As with all things though we need to consider carefully what it is we’re communicating, who we’re trying to communicate to, and what it is we’re trying to achieve.
Approach this poorly and important communications will be ignored, a bad impression may be formed, or even worse that channel will be switched off/unfollowed by our target audience.
The Right Information to the Right Person in the Right Format
Not everything is a mass notification and even if it was, not everyone needs the same notification. If we’re declaring a major incident then service subscribers might benefit from a notification, but what about the people we need to bring together to start to resolve the situation? What about those that need to be aware that something is happening and that steps are being taken (and what are those steps)?
This could easily be three different messages; one for the service subscribers updating them, one to the ‘Tiger Team’ to start to bring everyone together, and one for the IT Director to make sure they’re aware of what’s happening so they don’t have to bluff when the Sales Director or Managing Director asks about it in the next meeting or as they pass in the corridor.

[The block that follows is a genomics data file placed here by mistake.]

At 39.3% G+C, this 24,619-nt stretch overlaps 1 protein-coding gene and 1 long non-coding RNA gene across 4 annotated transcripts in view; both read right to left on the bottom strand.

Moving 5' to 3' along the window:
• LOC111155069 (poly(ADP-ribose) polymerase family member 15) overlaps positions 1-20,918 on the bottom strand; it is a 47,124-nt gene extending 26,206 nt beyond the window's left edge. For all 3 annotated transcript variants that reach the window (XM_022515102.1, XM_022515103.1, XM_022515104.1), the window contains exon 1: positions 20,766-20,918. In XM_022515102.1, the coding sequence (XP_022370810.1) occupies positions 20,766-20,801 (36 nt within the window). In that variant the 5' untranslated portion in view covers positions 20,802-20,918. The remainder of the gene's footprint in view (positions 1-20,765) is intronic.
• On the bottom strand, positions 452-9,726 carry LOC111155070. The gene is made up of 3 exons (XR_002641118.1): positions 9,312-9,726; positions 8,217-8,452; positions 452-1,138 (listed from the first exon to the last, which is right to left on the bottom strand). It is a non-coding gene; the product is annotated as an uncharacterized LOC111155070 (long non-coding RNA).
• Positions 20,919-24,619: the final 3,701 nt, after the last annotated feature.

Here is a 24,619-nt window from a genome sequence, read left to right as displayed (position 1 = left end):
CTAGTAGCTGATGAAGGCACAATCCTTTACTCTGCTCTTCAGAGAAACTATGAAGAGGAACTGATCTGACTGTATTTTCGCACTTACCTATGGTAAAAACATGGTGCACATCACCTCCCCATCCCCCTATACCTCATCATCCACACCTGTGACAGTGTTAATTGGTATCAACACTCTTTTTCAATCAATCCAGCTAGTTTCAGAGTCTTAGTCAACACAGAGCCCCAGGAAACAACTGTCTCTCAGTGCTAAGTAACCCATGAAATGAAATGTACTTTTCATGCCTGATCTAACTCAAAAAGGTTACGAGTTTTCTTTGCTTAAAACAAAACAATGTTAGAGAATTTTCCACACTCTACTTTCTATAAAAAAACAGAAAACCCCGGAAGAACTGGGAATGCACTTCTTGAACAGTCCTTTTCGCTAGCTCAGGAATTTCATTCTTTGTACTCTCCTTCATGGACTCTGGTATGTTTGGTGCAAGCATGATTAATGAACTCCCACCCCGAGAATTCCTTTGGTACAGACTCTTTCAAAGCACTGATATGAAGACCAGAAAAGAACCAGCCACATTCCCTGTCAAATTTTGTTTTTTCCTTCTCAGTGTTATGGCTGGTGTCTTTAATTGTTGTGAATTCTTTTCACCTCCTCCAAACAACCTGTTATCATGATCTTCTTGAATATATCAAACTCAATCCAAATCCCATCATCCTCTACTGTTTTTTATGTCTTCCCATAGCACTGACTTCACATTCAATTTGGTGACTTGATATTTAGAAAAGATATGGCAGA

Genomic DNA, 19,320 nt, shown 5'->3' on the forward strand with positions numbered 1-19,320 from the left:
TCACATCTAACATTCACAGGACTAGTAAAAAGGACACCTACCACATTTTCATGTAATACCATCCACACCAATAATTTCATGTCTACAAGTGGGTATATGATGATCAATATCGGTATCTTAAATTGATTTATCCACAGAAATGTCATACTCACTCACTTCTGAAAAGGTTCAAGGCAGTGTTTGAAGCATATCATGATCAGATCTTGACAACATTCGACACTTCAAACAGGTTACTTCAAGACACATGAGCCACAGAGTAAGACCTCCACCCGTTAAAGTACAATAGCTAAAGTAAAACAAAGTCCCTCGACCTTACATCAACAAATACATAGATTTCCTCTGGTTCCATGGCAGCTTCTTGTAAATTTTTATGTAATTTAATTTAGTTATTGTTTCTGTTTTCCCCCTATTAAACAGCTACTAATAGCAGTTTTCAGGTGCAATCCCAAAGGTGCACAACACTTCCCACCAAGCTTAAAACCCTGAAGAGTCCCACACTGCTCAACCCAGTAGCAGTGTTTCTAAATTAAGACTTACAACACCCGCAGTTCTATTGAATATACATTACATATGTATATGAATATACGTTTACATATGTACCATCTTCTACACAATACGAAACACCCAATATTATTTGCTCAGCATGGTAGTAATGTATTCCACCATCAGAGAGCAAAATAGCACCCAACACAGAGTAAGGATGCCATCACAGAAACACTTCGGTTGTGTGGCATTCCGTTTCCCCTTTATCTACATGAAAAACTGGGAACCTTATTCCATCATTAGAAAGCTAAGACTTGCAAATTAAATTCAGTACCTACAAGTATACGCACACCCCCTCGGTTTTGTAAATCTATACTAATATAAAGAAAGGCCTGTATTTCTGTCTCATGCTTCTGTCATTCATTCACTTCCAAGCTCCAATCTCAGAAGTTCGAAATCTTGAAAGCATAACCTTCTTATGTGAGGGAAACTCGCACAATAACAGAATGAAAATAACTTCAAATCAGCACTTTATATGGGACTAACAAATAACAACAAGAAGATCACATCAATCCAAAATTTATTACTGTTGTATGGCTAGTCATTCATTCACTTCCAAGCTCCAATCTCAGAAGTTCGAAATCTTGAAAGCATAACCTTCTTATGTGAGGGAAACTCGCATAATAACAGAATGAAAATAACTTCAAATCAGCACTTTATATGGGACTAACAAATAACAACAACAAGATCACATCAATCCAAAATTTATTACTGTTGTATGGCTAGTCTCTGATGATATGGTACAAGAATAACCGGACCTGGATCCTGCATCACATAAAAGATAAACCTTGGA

To address this scenario and others such as emergency changes, service request approvals, and many more, we benefit from a tiered approach to get information to the right people in the most appropriate way so that it’s timely and does not get lost along the way.
What They Don’t Know Can Hurt IT
Not quite the saying we’re familiar with but in IT the standard saying just doesn’t work. For IT to close the gap with business IT needs to communicate, and most importantly communicate effectively. Business success relies on clear and timely communication because it’s rare for a business these days to not depend on IT to function.
ITIL and simple common sense recognises the importance of communication as part of processes but has your IT department embraced what this truly means in the context of your business?
Five Communication Considerations
With all of the above in mind, here are my recommendations for what you should consider when it comes to improving IT and business communications:
Consider communication from the perspective of your target audience – what would you need to know if you were in their shoes and how might the message (or lack of) colour your perception of IT and the business?
What channel(s) should the communication flow through? – If this absolutely must be seen, then do you have a channel that makes sure it will? Can you prove it reached them (audit trail)?
Automate communication where possible – make communication part of your service process rather than the responsibility of each individual. Consistency matters.
Remember that overcommunication can backfire – too much information too frequently can result in your messages being tuned out or the end user ‘unsubscribing’
Don’t forget to tell people that the issue is resolved – whether it’s a broadcast or you let affected users choose to subscribe to further updates, the need to know the issue is resolved.